Frank Morring, Jr.

Frank Morring, Jr.
Senior Editor, Space,
Aviation Week & Space Technology

Frank is a Senior Editor and has been a journalist for 40 years, specializing in aerospace for over 20 years. Frank joined Aviation Week in 1989 as a defense/space reporter and senior space technology editor. In 2007 he was named deputy managing editor/space, responsible for coordinating space coverage across all bureaus and publications. 
Frank began his career working for his hometown daily in Huntsville, Alabama, and moved to Washington in 1979 as correspondent for the Birmingham Post-Herald. He later covered the Cold War Pentagon for Scripps-Howard News Service. 
Frank received a degree in comparative literature from Dartmouth College. He has Goddard and Von Braun media awards from the National Space Club, and a Neal Award.

NASA Will Buy At Least 6 More Soyuz Seats 
Testifying before the House Science space subcommittee Friday, William Gerstenmaier, NASA’s human spaceflight chief, said he expects those seats will cost about 9% more than the $76 million each the U.S. agency paid most recently.
New Earth-Science Missions Beginning To Generate Climate Data 
A series of five Earth-monitoring satellites launched by NASA over the past year is beginning to move from calibration to data-taking in ways that suggest they will enhance researchers’ understanding of how the planet’s climate is changing.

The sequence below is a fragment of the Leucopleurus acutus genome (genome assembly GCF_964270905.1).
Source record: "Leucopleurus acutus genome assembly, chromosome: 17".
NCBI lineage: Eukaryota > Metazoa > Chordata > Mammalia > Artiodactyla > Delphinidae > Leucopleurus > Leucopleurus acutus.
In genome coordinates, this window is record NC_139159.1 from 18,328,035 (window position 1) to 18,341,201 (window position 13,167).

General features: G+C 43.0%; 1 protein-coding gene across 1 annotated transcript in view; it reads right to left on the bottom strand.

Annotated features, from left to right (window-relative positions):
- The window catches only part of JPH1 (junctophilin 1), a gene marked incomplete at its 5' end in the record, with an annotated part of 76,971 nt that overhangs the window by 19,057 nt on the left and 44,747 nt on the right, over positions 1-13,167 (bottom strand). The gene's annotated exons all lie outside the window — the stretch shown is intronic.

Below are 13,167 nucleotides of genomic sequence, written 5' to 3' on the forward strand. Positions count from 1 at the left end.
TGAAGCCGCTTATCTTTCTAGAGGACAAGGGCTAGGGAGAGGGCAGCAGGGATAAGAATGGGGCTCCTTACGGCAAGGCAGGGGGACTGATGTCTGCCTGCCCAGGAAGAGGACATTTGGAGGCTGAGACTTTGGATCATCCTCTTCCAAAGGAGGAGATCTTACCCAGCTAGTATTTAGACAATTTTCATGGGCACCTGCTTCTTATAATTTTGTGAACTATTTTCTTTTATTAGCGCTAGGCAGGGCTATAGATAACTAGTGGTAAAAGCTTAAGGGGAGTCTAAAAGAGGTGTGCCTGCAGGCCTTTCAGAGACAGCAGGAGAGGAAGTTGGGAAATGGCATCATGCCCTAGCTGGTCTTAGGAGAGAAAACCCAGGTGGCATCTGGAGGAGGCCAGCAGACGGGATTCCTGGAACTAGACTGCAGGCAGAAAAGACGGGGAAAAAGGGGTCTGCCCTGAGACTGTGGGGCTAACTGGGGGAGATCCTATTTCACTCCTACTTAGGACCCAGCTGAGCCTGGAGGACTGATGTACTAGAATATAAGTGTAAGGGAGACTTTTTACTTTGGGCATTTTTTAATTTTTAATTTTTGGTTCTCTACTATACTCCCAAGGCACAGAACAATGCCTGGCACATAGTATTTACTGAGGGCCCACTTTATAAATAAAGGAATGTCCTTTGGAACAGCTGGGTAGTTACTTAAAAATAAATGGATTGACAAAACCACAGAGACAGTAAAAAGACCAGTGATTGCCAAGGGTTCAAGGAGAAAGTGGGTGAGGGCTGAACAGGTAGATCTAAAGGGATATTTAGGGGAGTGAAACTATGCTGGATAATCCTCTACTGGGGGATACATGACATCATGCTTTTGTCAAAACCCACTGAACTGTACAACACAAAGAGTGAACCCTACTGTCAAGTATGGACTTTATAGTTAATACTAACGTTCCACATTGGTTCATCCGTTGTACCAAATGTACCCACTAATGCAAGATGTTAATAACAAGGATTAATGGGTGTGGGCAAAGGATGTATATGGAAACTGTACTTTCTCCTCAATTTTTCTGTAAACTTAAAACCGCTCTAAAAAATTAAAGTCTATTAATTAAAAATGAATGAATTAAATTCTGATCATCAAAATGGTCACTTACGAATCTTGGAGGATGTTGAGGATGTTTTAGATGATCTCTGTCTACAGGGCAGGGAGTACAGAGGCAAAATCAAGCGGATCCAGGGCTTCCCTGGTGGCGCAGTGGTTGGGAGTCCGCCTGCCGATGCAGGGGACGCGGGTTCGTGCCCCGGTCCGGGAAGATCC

Pete Worden Retiring As NASA-Ames Director 
A retired U.S. Air Force brigadier general with a long background in space, Worden has managed the U.S. space agency’s outpost in California’s Silicon Valley since May 2006.
Sen. Cruz Says He Will Follow 2010 Space Compromise 
Sen. Ted Cruz (R-Texas) apparently will leave his tea party activism to other venues as he takes up the helm of the subcommittee that oversees the U.S. civil space program, opting instead to keep NASA focused on the ongoing public and private spacecraft-development programs hammered out between Congress and the White House.
MMS Mission Will Study Magnetic Reconnection In Orbit 
Complex constellation of four spacecraft will characterize what happens when magnetospheres collide.
Antares Failure Review Still ‘Weeks’ Away
To fulfill its NASA contract to deliver cargo to the International Space Station, the company says it is on track with plans to use a United Launch Alliance Atlas V to lift its next Cygnus pressurized cargo carrier to the station this fall.
Spacecraft To Study What Happens When Magnetospheres Collide 
Scientists believe the Magnetospheric Multi-Scale (MMS) mission could improve space-weather forecasting.
Lockheed Martin Rejiggering A2100 Production for Cost, Schedule Gains 
Upgrades to Lockheed Martin’s workhorse A2100 satellite bus are reflected in a shrinking footprint on the ground, as the company consolidates its production facilities to meet a goal of cutting the cost of the spacecraft by 35% and delivery time by 25%.
Companies Developing Training For New Human Spacecraft 4
In the future, most astronauts will select themselves, largely on the basis of their ability to buy a ticket.
Orion Test Data Will Shape Production Vehicle For 2020s 
Results from the first spaceflight test of NASA’s Orion crew capsule will drive the design of the production version of the vehicle that prime contractor Lockheed Martin hopes to build through the 2020s and beyond.